We recently demonstrated a method called seqFISH+ that profiles >10,000 genes in single cells in intact brain samples. seqFISH+ provides 10-fold or more improvement over existing methods in the number of mRNAs profiled and barcodes detected per cell, providing a method to generate spatial atlas of cell. In this project, we will apply seqFISH+ to the aging brain at P56, 9 month and 18 month of age for both males and females. We will use the seqFISH+ data to map out cell-to-cell signaling interactions and their effects on cell fate decisions directly in situ. With the genome coverage and spatial resolution of seqFISH+, it is now possible to perform discovery-driven studies independent of scRNA-seq, allowing the interrogation of molecular processes in the aging brain directly in situ. At the same time, we will develop the computational infrastructure to understand the transition between different developmental time points at the single cell level. This highly innovative and multidisciplinary approach will allow us to systematically generate a spatial atlas of the aging brain based on anatomy and molecular identities. These collaborative efforts will allow us to break technological barriers and develop an unprecedentedly comprehensive open resource for brain research.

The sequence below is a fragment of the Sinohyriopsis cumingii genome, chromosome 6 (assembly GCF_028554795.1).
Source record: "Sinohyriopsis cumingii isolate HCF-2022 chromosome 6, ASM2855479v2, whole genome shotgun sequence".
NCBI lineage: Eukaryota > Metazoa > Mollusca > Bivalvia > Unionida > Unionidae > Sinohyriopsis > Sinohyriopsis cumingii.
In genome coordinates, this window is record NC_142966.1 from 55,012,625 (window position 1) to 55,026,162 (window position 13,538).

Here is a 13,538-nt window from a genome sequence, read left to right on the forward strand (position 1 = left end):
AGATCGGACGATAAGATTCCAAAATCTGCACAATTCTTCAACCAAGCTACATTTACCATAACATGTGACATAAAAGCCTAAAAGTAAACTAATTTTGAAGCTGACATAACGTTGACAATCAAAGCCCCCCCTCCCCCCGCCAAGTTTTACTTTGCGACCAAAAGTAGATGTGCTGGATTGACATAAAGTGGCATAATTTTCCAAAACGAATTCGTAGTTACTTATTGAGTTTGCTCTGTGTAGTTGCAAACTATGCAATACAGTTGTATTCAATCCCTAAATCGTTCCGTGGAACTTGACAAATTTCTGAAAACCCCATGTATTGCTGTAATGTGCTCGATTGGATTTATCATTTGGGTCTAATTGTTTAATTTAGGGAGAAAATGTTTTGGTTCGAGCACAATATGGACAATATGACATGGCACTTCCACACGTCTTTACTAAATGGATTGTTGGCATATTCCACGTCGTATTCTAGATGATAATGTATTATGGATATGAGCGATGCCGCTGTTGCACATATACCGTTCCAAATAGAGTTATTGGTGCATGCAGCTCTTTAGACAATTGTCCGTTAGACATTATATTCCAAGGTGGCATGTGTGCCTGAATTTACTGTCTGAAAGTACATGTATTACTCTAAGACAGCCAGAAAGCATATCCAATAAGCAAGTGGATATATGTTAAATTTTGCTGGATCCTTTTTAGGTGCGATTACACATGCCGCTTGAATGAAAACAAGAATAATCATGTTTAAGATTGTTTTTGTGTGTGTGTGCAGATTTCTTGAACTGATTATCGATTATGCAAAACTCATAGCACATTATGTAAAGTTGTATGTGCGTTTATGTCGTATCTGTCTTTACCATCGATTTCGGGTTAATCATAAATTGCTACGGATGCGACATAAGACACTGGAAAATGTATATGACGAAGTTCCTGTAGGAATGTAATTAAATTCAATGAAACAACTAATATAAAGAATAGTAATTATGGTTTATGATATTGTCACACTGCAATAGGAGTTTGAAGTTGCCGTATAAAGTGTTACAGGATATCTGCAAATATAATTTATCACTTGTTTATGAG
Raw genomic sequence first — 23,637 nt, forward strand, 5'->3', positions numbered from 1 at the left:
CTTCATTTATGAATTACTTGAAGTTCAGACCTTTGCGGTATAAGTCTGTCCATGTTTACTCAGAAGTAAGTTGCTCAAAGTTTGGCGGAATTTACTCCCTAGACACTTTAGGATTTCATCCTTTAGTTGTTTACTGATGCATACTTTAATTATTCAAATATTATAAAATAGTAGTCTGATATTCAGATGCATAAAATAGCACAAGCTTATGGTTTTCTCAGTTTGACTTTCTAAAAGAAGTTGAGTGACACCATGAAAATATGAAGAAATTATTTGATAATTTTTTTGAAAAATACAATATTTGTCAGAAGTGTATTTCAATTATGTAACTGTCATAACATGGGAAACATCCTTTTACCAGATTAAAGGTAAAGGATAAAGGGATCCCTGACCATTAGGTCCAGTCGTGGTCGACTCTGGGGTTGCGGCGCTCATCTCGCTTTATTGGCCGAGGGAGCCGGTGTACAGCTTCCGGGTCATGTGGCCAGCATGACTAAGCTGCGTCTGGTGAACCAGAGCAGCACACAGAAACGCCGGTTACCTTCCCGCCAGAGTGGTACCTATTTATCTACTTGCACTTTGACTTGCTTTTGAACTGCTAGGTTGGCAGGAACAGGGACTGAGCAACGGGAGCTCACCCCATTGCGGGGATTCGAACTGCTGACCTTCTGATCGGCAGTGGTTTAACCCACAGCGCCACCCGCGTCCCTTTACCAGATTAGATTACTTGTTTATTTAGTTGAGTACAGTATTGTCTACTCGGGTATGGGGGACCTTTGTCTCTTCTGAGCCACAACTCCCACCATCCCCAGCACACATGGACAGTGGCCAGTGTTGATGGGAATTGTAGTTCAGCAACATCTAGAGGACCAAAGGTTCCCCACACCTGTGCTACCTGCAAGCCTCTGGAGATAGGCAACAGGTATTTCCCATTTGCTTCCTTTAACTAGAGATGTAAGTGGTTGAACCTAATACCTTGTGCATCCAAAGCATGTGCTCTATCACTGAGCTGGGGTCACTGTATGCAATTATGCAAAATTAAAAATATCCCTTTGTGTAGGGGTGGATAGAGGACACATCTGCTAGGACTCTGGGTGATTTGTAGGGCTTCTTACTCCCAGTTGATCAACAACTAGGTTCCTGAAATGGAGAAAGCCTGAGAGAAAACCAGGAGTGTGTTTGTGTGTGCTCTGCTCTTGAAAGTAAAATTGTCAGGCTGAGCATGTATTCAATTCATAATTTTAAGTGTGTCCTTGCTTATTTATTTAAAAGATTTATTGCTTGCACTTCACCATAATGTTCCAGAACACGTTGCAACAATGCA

Understanding the aging brain at the single cell level is a major challenge and central to the goals of the NIA. We will use the newly developed seqFISH+ tools to profile the transcriptome in situ in brain slices from mouse brain at different ages. Application of this new technology to aging brains will allow us to study the cell type specific process occurring in young versus old brains.